I thought about this after two things. One of them was somebody saying they hated the term "Game Master" because it has "Master" in it. The other was comparing some of the campaigns I've been in.
Pretty much all of the campaigns I've done have fit into the following four categories:
1. Traditional. The Game Master determines the storyline. The dice are never fudged for drama, stats are more important than backgrounds. Dungeon crawls and the like are important and the GM often uses modules. Character death is considered a reasonable outcome, without the need for any "story" reason for it. Ultimately, the dice rule. Plot is paramount and character is often minimal.
2. Storyteller. The Game Master determines the storyline, but may over-rule the dice. There is almost always an overall plot or arc that the players are expected to follow. Character death is less common and the GM may fudge the dice to avoid it if it does not fit the plot. (Although some GMs believe the dice should never be fudged regardless of the style). The focus is on telling a good story, but the outline of the story is often already written. Plot comes before character, but character has an importance.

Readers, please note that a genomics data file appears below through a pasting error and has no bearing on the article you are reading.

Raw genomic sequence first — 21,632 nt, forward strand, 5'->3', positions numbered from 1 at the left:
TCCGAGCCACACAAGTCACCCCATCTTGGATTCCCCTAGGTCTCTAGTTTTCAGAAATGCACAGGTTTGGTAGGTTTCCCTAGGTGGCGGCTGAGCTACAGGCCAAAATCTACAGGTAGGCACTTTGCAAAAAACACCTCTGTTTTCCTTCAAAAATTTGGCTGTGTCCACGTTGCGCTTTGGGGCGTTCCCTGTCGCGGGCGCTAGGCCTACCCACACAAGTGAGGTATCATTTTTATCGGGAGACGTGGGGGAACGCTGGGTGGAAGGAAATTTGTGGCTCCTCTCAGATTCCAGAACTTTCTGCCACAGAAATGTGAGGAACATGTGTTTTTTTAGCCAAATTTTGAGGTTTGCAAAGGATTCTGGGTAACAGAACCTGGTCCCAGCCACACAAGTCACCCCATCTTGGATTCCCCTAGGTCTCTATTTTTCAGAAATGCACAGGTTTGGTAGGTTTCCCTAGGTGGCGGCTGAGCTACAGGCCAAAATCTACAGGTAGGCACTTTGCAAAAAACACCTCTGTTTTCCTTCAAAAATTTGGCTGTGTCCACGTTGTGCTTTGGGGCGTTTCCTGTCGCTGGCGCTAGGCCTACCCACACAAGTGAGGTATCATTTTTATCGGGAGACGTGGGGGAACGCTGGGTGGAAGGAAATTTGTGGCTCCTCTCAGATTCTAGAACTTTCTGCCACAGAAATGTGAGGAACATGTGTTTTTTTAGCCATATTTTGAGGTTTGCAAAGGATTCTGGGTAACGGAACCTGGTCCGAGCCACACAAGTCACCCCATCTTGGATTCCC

3. Troupe. The Game Master is a facilitator, but the overall storyline is determined by the players and their interactions. The players have real choices, and the GM is ready to rewrite the entire campaign (or send everyone to Riverworld, ahem) if needed. Character comes before plot, but the overall plot remains important.
4. Sandbox. The Game Master is purely a facilitator who sets the rules of the world. There is a setting, but often no overall plot. The characters are free to make their own choices within the world as defined, regardless of consequences. Character is paramount and plot is almost unimportant.
One interesting thought on this is that Traditional pretty much always takes place face to face, while Sandbox is very common online (the typical MUD, for example, is a Sandbox).
Thoughts? Am I missing anything?